Elegant error/exception handling in Elixir, with result monads.
Clone or download
Latest commit 4b22e45 Aug 26, 2018

README.md

OK

Elegant error/exception handling in Elixir, with result monads.

Hex pm Build Status License

Result tuples

The OK module works with result tuples by treating them as a result monad.

{:ok, value} | {:error, reason}

See Handling Errors in Elixir for a more detailed explanation.

See FAQ at end of README for a few common question.

OK.for

OK.for/1 combines several functions that may fail.

  • Use the <- operator to match & extract a value for an :ok tuple.
  • Use the = operator as you normally would for pattern matching an untagged result.
require OK

OK.for do
  user <- fetch_user(1)             # `<-` operator means func returns {:ok, user}
  cart <- fetch_cart(1)             # `<-` again, {:ok, cart}
  order = checkout(cart, user)      # `=` allows pattern matching on non-tagged funcs
  saved_order <- save_order(order)
after
  saved_order                       # Value will be wrapped if not already a result tuple
end

OK.for/1 guarantees that it's return value is also in the structure of a result tuple.

OK.try

OK.try/1 combines several functions that may fail, and handles errors.

This is useful when writing code that has it's own representation of errors. e.g. HTTP Responses.

For example when using raxx to build responses the following code will always return a response.

require OK
import Raxx

OK.try do
  user <- fetch_user(1)             # `<-` operator means func returns {:ok, user}
  cart <- fetch_cart(1)             # `<-` again, {:ok, cart}
  order = checkout(cart, user)      # `=` allows pattern matching on non-tagged funcs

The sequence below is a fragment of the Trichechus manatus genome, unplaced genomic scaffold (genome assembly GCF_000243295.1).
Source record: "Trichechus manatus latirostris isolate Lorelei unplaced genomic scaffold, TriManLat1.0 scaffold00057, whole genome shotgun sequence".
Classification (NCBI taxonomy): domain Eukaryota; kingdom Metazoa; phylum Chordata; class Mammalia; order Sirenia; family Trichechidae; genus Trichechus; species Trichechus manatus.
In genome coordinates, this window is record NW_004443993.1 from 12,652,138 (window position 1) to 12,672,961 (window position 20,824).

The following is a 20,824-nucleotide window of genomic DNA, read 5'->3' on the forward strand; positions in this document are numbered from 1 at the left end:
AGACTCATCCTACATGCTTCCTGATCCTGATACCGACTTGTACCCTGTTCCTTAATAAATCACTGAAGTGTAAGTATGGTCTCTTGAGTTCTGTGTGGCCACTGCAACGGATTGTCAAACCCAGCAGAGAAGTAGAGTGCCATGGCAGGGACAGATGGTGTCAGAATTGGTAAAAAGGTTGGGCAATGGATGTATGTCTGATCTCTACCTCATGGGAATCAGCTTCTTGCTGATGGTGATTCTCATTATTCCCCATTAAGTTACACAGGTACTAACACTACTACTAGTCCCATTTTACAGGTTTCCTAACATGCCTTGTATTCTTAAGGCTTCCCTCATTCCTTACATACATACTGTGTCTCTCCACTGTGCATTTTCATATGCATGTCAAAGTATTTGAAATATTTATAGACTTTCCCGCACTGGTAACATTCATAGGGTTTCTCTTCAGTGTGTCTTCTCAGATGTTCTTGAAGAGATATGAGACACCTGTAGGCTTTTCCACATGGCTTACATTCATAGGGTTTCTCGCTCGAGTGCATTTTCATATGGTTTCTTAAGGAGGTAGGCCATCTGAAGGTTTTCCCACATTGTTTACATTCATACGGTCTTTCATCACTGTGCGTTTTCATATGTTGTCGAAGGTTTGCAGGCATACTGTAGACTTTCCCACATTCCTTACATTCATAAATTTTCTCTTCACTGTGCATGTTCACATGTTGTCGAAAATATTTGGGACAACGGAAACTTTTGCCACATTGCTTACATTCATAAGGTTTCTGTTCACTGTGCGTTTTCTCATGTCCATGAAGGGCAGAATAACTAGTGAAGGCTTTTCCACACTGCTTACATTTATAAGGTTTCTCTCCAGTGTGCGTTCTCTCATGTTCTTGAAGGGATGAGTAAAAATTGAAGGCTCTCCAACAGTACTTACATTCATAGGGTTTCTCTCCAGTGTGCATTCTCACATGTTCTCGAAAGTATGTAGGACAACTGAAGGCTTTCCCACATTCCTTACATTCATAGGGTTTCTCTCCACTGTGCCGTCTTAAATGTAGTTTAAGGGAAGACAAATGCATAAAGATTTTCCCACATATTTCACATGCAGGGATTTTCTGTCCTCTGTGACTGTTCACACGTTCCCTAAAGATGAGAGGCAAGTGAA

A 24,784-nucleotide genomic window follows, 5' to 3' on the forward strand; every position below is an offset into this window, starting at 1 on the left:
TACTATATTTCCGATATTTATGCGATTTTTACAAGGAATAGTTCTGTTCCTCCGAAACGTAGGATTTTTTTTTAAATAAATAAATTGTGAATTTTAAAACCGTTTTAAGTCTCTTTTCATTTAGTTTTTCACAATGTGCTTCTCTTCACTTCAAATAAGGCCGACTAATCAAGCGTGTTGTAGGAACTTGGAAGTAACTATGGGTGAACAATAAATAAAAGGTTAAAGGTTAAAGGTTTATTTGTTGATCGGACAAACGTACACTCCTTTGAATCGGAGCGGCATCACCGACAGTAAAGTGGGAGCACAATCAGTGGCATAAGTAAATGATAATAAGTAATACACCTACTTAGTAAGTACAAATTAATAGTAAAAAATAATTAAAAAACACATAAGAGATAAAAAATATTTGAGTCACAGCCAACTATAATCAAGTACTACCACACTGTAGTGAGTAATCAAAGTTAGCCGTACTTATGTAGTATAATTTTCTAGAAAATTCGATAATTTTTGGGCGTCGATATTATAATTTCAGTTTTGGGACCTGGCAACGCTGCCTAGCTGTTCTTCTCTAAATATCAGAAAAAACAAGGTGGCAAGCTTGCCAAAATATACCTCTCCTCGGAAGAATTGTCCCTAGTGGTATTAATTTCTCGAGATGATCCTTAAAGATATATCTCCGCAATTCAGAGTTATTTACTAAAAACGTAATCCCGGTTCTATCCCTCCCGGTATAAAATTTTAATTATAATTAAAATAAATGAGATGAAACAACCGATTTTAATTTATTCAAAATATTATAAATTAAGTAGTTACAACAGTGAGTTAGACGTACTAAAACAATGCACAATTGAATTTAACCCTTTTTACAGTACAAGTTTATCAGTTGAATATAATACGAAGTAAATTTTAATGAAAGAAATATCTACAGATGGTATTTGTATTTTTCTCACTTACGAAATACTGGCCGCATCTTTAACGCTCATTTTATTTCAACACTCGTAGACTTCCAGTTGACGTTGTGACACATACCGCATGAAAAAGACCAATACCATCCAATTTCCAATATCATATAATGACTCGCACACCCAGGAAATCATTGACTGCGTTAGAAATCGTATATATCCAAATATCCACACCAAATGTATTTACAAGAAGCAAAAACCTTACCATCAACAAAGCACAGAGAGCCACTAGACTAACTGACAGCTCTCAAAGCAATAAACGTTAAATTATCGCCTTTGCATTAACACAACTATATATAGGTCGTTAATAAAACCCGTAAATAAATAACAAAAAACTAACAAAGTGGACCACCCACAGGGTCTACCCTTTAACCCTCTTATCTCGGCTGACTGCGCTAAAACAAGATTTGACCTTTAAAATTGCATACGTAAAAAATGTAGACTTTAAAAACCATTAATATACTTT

saved_order <- save_order(order)
after
  response(:created)                # Value will be returned unwrapped
rescue
  :user_not_found ->
    response(:not_found)
  :could_not_save ->
    response(:internal_server_error)
end

OK Pipe

The pipe (~>>) is equivalent to bind/flat_map. The pipe (~>) is equivalent to map.

These macros allows pipelining result tuples through multiple functions for an extremely concise happy path.

use OK.Pipe

def get_employee_data(file, name) do
  {:ok, file}
  ~>> File.read
  ~> String.upcase
end

Use ~>> for File.read because it returns a result tuple. Use ~> for String.upcase because it returns a bare value that should be wrapped in an ok tuple.

Semantic matches

OK provides macros for matching on success and failure cases. This allows for code to check if a result returned from a function was a success or failure while hiding implementation details about how that result is structured.

import OK, only: [success: 1, failure: 1]

case fetch_user(id) do
  success(user) ->
    user
  failure(:not_found) ->
    create_guest_user()
end

FAQ

Why does OK not catch raised errors?

For the main rational behind this decision see the article Errors are not exceptional

Two other reasons:

  • Exceptional input and errors are not the same thing, OK leaves raising exceptions as a way to handle errors that should never happen.
  • Calls inside try/1 are not tail recursive since the VM needs to keep the stacktrace in case an exception happens. see source.

What about other shapes of error and success?

  • Accepting any extra forms is a slippery slope, and they are not always unambiguous. If a library is not returning errors as you like it is very easy to wrap in a custom function.

    def fetch_foo(map) do
      case Map.fetch(map, :foo) do
        {:ok, foo} -> {:ok, foo}
        :error -> {:error, :no_foo}
      end
    end

What changed in version 2.0

  • OK.with was deprecated.
  • use OK.Pipe was added.
  • OK.bind was renamed OK.flat_map.

Additional External Links and Resources